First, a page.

Friday, October 02, 2009

The shop

while this blog is really about running around in the mountains, I figured it was time to do a post on where I spend the vast majority of my time these days (especially recently!)
The shop started in the basement of a rental, not much, just the Juki and a small table. It eventually moved into a 1 car garage and had a bit more breathing room. Since then I've moved 3 times due to crappy housing situations until this spring when my friend Jeff granted me sweatshop Asylum. I've been taking up like half to 2/3rds of his garage ever since, slowly inching outwards (don't worry man, I'm done for a while!).

Chaos generally prevails:

This is the fulfillment center, finished stuff waits more finished stuff, then gets boxed up and weighed.

The big table: Originally I used the floor when I started out, then got some drafting tables.. Then built a 4x8 table, then expanded it to 6 x 8.. now it's 6x10 with fabric storage underneath (key...)

The big table is used for everything, but when it comes time to do a major cutting session - the thing gets cleared off completely and this comes out:

It will go through 5 layers of VX21 pretty well which lets me cut, well 5x as much...

Using lighters to sear the ends of webbing got old, a dedicated soldering gun was not much better, so I picked up this hot knife chopper. Makes chopping webbing oh so fun.

It's not on Surly's website yet, but it soon will be. It gets very very hot and I'll be happy come winter when my hands are numb.

Machine time:
Ms. Juki (DNU -241H) has been with me from the start and has made everything with an Epic Designs logo on it to date. It's former life was doing repair work for the coast guard. Smooth running and simple, it has never given me any problems or needed really any work or adjustments. With Big Brother in the house, ms Juki will be doing binding duties and other special tasks.

Big Brother... B891-705 This beast arrived on a palate shipped by truck from Tennessee yesterday. It's not your grandma's singer that's for sure. Tony and I muscled it's 250 lb+ girth into ms. Juki's old spot. I think it came out of an automotive seat factory - so I'm happy that it's new life will be in making bike gear. I wanted a machine geared towards efficiency and production - It's more machine than I really need, but once you make the jump from a basic walking foot and want features like thread trimming, needle position, auto back tacking etc, it's all or nothing. Used machines are good since they are broken in, and easily half the price of new ones. I had to buy a small air compressor today to get all the functions working. Its nuts and somewhat intimidating, very, very fast, yet controllable with a computerized servo motor and no I don't know how to really use it yet. Eating rice and beans for capital investments works.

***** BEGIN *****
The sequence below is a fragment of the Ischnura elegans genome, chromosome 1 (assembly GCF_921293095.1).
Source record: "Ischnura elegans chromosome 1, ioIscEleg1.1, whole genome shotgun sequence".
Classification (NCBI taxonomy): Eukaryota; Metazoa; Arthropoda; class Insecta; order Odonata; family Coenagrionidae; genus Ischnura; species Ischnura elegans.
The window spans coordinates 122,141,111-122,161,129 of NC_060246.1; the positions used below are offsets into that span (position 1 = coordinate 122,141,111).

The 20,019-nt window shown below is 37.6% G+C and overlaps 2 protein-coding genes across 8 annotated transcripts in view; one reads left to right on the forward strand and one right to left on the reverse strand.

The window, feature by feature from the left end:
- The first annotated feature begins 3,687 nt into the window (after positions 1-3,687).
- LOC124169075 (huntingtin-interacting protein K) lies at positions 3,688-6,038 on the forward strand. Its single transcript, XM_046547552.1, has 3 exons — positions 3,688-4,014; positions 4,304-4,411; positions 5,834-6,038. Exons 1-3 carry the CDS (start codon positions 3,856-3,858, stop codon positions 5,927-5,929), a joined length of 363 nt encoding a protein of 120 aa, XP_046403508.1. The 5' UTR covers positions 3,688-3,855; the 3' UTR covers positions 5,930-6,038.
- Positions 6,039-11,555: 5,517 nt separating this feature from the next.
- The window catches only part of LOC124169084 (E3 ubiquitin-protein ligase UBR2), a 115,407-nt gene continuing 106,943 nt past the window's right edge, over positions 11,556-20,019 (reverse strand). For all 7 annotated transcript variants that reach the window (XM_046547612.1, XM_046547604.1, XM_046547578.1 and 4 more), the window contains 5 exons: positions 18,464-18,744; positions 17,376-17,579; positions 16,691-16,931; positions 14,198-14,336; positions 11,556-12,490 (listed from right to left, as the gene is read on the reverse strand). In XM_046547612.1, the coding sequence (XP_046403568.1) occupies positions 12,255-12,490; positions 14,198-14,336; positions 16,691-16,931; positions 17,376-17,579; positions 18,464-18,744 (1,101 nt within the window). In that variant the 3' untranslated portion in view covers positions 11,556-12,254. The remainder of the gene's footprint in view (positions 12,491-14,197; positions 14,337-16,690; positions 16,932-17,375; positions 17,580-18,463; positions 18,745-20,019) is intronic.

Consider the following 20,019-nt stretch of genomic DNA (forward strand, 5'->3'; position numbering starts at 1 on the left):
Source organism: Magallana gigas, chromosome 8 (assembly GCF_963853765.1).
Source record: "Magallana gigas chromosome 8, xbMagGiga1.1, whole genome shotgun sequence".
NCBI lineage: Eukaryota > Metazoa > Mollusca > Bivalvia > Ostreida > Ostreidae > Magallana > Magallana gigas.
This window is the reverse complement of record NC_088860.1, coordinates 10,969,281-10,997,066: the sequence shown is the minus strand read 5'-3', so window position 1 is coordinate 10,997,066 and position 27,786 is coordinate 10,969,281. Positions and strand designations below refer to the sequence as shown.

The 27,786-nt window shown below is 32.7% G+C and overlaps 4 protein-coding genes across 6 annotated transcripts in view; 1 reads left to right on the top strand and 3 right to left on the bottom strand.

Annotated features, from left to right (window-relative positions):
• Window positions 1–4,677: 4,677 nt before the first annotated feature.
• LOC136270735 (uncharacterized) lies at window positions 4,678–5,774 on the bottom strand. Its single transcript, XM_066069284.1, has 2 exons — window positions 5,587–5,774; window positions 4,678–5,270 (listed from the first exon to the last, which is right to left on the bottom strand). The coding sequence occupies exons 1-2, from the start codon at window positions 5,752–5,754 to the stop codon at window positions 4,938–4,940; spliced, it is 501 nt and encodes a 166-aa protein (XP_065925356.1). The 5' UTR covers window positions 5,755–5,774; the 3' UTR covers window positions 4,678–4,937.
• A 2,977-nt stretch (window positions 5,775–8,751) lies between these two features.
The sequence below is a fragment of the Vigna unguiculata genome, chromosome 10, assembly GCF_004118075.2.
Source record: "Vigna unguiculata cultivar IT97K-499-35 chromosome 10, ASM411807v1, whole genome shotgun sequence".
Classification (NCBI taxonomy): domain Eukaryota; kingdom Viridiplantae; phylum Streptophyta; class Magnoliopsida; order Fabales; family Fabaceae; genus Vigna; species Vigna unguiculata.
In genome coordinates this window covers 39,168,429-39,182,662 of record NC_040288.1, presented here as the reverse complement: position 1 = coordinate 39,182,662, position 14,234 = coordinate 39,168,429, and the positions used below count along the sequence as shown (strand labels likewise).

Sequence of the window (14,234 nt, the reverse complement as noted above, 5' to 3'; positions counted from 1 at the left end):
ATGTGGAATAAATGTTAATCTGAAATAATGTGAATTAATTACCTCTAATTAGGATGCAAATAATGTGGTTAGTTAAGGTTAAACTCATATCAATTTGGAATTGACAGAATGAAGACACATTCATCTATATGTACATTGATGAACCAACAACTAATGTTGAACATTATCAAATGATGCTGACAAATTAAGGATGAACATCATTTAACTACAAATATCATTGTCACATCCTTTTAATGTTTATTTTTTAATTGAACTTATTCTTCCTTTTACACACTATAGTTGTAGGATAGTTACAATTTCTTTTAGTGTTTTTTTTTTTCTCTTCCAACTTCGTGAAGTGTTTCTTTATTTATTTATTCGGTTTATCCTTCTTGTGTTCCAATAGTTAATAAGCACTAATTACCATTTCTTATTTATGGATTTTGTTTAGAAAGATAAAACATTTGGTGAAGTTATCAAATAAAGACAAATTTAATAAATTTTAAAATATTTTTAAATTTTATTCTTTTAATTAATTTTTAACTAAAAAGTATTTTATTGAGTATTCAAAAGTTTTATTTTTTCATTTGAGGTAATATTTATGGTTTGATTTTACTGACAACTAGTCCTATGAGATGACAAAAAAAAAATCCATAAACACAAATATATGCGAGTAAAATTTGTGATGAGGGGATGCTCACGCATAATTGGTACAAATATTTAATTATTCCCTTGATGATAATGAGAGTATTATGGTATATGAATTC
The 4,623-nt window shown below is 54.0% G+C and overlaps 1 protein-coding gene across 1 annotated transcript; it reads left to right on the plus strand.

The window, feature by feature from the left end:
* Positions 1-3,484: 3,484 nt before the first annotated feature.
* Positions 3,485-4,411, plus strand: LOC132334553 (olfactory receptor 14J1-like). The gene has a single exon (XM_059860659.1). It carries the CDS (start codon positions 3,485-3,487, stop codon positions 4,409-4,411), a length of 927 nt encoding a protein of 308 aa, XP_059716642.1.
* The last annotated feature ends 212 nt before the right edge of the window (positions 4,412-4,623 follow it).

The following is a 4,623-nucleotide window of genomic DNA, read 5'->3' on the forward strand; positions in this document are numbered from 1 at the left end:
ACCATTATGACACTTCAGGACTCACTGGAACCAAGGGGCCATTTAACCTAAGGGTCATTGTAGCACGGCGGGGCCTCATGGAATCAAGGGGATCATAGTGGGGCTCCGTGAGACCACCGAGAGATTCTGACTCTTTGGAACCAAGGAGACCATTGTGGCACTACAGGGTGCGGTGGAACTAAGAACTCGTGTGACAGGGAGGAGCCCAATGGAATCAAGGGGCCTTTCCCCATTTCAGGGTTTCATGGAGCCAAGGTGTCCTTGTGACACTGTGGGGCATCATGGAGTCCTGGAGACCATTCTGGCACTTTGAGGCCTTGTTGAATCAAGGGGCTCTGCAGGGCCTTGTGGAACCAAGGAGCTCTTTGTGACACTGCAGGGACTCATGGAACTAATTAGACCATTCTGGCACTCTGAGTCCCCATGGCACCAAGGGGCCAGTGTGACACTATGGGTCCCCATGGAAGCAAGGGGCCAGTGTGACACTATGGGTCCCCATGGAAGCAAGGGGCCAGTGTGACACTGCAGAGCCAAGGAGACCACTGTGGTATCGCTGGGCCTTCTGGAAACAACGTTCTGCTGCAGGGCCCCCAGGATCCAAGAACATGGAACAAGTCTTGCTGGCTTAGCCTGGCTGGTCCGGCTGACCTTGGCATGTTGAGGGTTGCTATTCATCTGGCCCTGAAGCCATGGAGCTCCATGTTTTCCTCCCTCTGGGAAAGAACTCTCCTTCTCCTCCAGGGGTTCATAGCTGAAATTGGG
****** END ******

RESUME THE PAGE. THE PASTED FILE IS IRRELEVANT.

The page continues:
Bartack - LK 1852. This machine is great, although somewhat fickle at times. I'm still learning it's nuances, since what it does - it does ridiculously fast and it's hard to tell what went wrong. See the video below...
Bartack reinforces key stress points and makes simple attachments easier and faster. it's also a major time saver for finishing off webbing ends.

The shelf - all the raw materials go there like zippers, velcro, webbing, buckles. It's on it's last legs, I don't think it will survive another move... the sound system typically is blaring mindless repetitive music, gotta keep the groove on somehow.

and I almost forgot - Shop Mascot and constant play needer: Lucy Dog

If there is dog hair in your velcro, it's not my fault!

Hope you enjoyed the tour!


Dave said...

Still love the smoking needle.

The brotha looks like a beast. Does that LED display up top include a self-destruct option?

Roman Dial said...

That Juki Bartack is like som sorta automatic weapon

coastkid said...

weapons of mass (bag)construction!,that brotha is a beast alright! nice

Eric said...

yeah Dave - it shoots laser beams!

Adam said...

Awesome post!

Re: the air compressor -- I visited Rickshaw Bagworks factory while they were setting it up, and they have copper piping run along the exposed brick walls carrying compressed air from the central compressor to all the machines that need it. Crazy.

Tommy said...

I guess you need a weapon permit for a Bartack - LK 1852. lol

Vik said...

Glad business is going well. You make great stuff!

karen said...

Sure blame the dog :-)

Thanks for the tour, pretty neat set up.